Friday, May 18, 2012

Death, And The Epic Fantasy Series

A friend, appealing to the bookseller within me, asked me if I'd recommend George R.R. Martin's Game Of Thrones series over Robert Jordan's Wheel Of Time. Having read neither, my recommendation would be based on cover art — advantage: George R.R. Martin.

My friend said he asked because he was keen to read something absurdly epic, something that would take him a year or more to complete, something that would hold his attention and reward him for the effort. “Well,” I said, “Jordan's series is slated for completion this summer. Martin apparently has two more books to go. They're likely to be over 1,000 pages each, and he is a notoriously slow writer, getting slower with age. At 63 it's anybody's guess if this thing will reach a satisfactory conclusion.” Advantage: Robert Jordan.

That last advantage is critical, I think. I have no appetite for epic fantasy, but if I did, nothing would peeve me more than reading 4,197 pages of sword and sorcery, only to be denied the closure the author kinda-sorta had fixed in his mind, but couldn't get down on paper because, well, he reached an age when plans and grand literary trajectories get scuttled by the fella in the bright nightgown.

The posthumous completion of The Wheel Of Time is an interesting story, by the way. Jordan took the epic's closure very seriously — which you'd have to, if you were going to hammer out 12 phone-book sized tomes, with the intention of adding at least two more to bring the story to its end. When it became obvious his declining health would not permit him the honour, Jordan wrote the concluding paragraph and worked backwards from there. When he was too weak to write, he narrated his plans to his family, who recorded him. And when he finally died, his wife sifted through the best candidates for the work ahead, and settled on a 31-year-old Mormon missionary, who was a fan. You can read how that happened, here.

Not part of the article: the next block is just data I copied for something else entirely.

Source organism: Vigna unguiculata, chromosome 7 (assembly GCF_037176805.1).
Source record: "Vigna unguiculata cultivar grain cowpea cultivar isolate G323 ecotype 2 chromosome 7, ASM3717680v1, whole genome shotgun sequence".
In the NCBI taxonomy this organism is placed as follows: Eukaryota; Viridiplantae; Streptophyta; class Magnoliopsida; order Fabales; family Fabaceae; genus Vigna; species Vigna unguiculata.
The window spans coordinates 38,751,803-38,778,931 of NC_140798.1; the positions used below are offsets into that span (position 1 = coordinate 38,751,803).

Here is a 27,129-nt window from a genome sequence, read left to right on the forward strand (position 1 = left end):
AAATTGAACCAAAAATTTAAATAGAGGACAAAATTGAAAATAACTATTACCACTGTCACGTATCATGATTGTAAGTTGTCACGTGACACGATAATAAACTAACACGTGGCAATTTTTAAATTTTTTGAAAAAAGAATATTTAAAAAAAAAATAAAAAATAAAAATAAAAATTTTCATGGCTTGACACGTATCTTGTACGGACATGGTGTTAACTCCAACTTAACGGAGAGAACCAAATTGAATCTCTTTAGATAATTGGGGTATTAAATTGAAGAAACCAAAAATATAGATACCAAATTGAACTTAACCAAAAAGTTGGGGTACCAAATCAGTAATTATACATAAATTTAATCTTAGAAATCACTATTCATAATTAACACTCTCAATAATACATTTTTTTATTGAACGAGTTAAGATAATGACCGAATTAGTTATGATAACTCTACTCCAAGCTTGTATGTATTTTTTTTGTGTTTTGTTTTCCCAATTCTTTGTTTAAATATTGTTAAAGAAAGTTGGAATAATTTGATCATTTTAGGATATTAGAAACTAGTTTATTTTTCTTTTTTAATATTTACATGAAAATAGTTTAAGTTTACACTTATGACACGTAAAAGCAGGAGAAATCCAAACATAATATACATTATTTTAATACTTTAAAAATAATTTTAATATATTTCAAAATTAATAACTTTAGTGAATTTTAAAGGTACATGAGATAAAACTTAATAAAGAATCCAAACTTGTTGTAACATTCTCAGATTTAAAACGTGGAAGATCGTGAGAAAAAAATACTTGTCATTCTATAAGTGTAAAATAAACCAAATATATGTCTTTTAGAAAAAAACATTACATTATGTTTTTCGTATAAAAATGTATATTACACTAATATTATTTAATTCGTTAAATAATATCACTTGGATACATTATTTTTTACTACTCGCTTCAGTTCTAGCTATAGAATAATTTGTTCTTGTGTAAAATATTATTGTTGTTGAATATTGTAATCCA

In a recent Rolling Stone interview, Martin shrugs off that scenario. He's 63, in apparent good health — expects to be around for two more decades, in fact — and he intends to write those damn books himself. So how far along is he?

“Not as far as I'd like. It's going to be another 1,500-page book, and I have about 200 pages done.”

Here's hoping his fans have a more religiously jaded, sexually obsessed version of Brandon Sanderson ready to fill his shoes.

George, starting at the beginning.


Joel said...

Ive not read Game of thrones, but I've gotten very addicted to the TV series. Watched 6 hours in one go the other day, just could not stop watching.
But if you were to ask me why I like the series so much, I would have a hard time explaining it. What is the appeal of watching made up history and politicking from people and countries that don't actually exist?
If you try and put the appeal into words, I think it just sounds like a waste of time. And perhaps it is. But why can't I stop watching?

Whisky Prajer said...

The RS interview is interesting stuff (and not available on-line, alas). Here's a bit that pertains, I think, to your question:

You know, I think about the purposes of fiction sometimes, and how what we remember becomes part of our lives. I have a few pictures of my third-grade class; I recognize myself and a couple of my close friends. But who the hell are these other kids? I don't remember their names.

I never saw the green light at the end of Daisy's dock or the parties on Gatsby's lawn, but they seem more vivid than things that I actually lived. If we are the sum of our experiences, as I believe we are, then books are a more important part of my life than my actual life. That's what I try to do with my own fiction: fill the stories with imaginary people who will become more real to my readers than the people in their lives.

This stuff might be "made up," but it must also be exploring the grammar of human experience, to be so compelling.